The third type is what might be called “accidental.”  Not the criminalization of accidents, but the routine imposition of a criminal sanction to enforce behavior that someone decides needs regulating.  The theory behind them is that some conduct is good or bad, and it’s up to government to enact a law to make us do or not do that conduct.  It ranges from regulations as to what type of trucks can be used to carry containers away from a ship to how high your grass should allowed to grow before your neighbors are rightfully annoyed.

The notion is that crafting rules for behaviors, no matter how banal, won’t work unless there is a penalty on the back end for noncompliance.  We should all feel that sense of community spirit as to keep our lawn looking nice, so as not to make our neighbors frown.  Yet sometimes, well, the grass grows too tall.  It spoils the neighborhood. It detracts from the sense of suburban perfection, like a dandelion or chickweed.  How awful.  Someone must do something about it.

And in Lenoir City, Tennessee, someone did: Continue reading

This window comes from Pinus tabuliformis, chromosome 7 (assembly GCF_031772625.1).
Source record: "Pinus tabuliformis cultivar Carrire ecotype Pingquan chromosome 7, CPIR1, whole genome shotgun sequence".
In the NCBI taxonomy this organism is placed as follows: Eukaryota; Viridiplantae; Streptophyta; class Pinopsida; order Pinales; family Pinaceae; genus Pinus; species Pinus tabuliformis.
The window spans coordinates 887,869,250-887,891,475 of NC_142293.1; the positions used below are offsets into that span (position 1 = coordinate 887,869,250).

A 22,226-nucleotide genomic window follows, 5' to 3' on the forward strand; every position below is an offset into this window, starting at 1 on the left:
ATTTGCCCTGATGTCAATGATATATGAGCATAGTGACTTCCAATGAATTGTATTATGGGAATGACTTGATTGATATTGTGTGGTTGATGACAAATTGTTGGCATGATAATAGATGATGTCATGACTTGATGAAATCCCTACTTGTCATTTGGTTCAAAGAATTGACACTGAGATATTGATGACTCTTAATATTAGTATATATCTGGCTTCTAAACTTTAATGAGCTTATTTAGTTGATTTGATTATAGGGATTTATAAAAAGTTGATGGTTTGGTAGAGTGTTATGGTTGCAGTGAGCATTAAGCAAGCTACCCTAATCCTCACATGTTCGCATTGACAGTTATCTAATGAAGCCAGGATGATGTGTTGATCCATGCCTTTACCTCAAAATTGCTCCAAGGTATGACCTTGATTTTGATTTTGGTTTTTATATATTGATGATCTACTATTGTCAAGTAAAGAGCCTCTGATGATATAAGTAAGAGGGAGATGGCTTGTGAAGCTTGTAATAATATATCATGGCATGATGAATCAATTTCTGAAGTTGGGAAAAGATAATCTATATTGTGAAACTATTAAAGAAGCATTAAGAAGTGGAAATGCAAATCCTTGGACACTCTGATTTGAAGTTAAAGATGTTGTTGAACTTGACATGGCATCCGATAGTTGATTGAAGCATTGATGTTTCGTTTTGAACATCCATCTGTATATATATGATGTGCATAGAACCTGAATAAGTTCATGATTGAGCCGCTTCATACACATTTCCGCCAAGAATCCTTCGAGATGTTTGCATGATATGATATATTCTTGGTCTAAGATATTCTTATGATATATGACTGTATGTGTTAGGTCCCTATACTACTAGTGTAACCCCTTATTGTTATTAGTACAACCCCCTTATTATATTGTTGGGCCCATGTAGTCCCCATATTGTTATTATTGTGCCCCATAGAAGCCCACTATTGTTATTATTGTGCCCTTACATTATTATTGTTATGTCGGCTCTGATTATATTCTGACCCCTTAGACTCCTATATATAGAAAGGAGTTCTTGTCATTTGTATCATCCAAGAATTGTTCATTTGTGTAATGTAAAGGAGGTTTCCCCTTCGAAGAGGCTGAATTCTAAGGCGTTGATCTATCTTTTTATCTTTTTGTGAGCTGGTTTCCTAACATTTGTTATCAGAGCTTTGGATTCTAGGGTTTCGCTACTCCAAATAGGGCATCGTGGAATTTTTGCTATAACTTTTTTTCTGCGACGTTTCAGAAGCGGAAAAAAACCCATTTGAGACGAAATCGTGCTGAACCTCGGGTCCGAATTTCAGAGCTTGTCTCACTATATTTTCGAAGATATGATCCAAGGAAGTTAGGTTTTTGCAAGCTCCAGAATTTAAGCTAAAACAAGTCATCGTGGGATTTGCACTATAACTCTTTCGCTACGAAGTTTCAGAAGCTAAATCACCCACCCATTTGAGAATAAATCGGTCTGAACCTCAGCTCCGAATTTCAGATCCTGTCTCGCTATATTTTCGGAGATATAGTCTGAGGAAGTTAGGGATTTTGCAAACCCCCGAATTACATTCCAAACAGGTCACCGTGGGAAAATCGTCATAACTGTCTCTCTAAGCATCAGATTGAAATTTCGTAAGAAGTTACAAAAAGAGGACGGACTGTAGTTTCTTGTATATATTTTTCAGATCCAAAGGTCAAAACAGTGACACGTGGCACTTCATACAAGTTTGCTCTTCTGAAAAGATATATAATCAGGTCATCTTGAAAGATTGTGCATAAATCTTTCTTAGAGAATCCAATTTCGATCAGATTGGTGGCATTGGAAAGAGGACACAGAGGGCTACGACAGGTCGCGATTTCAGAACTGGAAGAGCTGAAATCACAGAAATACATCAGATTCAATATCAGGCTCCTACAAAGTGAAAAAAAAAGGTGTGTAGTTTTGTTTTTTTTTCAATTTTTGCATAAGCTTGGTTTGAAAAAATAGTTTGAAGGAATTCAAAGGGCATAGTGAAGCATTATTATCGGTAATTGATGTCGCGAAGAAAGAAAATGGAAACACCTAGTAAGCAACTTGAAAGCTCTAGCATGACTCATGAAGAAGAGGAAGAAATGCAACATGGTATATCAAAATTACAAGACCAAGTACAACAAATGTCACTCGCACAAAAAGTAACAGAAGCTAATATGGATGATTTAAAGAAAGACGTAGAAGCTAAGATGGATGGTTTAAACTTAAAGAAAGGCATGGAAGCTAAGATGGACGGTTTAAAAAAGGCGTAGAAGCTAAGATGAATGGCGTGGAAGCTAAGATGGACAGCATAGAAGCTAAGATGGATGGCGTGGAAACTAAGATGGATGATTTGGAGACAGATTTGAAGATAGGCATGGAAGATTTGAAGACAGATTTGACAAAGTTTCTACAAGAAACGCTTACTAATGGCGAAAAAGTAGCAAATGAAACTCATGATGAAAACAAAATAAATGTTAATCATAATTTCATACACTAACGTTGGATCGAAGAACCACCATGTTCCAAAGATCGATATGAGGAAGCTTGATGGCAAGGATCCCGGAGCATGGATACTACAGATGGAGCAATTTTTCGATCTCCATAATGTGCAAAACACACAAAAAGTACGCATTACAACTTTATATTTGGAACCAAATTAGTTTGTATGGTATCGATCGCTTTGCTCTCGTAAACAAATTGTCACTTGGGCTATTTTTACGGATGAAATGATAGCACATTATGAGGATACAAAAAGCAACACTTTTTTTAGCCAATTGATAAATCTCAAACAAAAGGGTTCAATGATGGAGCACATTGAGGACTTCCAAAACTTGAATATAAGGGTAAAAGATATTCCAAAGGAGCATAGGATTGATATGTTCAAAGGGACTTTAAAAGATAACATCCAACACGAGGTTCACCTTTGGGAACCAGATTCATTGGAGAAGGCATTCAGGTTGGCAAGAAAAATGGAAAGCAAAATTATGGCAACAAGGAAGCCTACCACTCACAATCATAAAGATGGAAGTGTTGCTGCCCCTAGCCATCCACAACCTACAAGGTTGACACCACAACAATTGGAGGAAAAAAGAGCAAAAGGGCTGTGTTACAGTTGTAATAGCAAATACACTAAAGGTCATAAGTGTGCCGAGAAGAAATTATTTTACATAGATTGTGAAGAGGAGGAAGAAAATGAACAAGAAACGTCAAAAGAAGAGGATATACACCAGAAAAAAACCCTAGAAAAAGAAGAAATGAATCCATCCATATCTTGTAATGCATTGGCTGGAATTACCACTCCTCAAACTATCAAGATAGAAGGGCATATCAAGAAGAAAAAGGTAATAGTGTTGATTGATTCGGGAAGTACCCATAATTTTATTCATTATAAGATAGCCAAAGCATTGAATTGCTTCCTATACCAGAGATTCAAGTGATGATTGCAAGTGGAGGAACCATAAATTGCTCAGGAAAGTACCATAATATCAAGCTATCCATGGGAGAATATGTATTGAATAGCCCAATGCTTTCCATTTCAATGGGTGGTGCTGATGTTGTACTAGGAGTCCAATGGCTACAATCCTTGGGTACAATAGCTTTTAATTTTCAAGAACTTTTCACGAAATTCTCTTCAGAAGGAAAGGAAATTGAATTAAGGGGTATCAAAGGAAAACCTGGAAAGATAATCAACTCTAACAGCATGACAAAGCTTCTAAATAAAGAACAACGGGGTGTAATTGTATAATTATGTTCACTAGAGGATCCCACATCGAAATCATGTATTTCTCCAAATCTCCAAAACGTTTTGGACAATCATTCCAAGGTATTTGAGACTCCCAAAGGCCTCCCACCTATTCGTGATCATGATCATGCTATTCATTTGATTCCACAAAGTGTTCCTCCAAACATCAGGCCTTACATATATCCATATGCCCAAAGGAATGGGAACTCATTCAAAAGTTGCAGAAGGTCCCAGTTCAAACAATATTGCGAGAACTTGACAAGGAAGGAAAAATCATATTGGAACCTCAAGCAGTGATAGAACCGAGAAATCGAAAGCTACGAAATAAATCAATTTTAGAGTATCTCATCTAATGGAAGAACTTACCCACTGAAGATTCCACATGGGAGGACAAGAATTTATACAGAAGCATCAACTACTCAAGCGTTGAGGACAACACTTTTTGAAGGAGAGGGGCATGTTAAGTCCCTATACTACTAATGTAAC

From Harvard, With Love (Update)

In the course of a few days, the nightmarish usurpation of American college campuses by the toxic combination of a radical political agenda and some phony stats has come under severe scrutiny and is finally called out for the dangerous sham it is. Ironically, it began with a defense.

At Vox, Ezra Klein spilled the beans.

SB 697, California’s “Yes Means Yes” law, is a terrible bill. But it’s a necessary one.

It tries to change, through brute legislative force, the most private and intimate of adult acts. It is sweeping in its redefinition of acceptable consent; two college seniors who’ve been in a loving relationship since they met during the first week of their freshman years, and who, with the ease of the committed, slip naturally from cuddling to sex, could fail its test.

This comes as no surprise to even the casual SJ reader.  But Klein didn’t come to bury the law, but to praise it.

The Yes Means Yes law is a necessarily extreme solution to an extreme problem. Its overreach is precisely its value.

In the name of the cause, we must sacrifice our children.  As KC Johnson explains, America doesn’t do “overreach.” Continue reading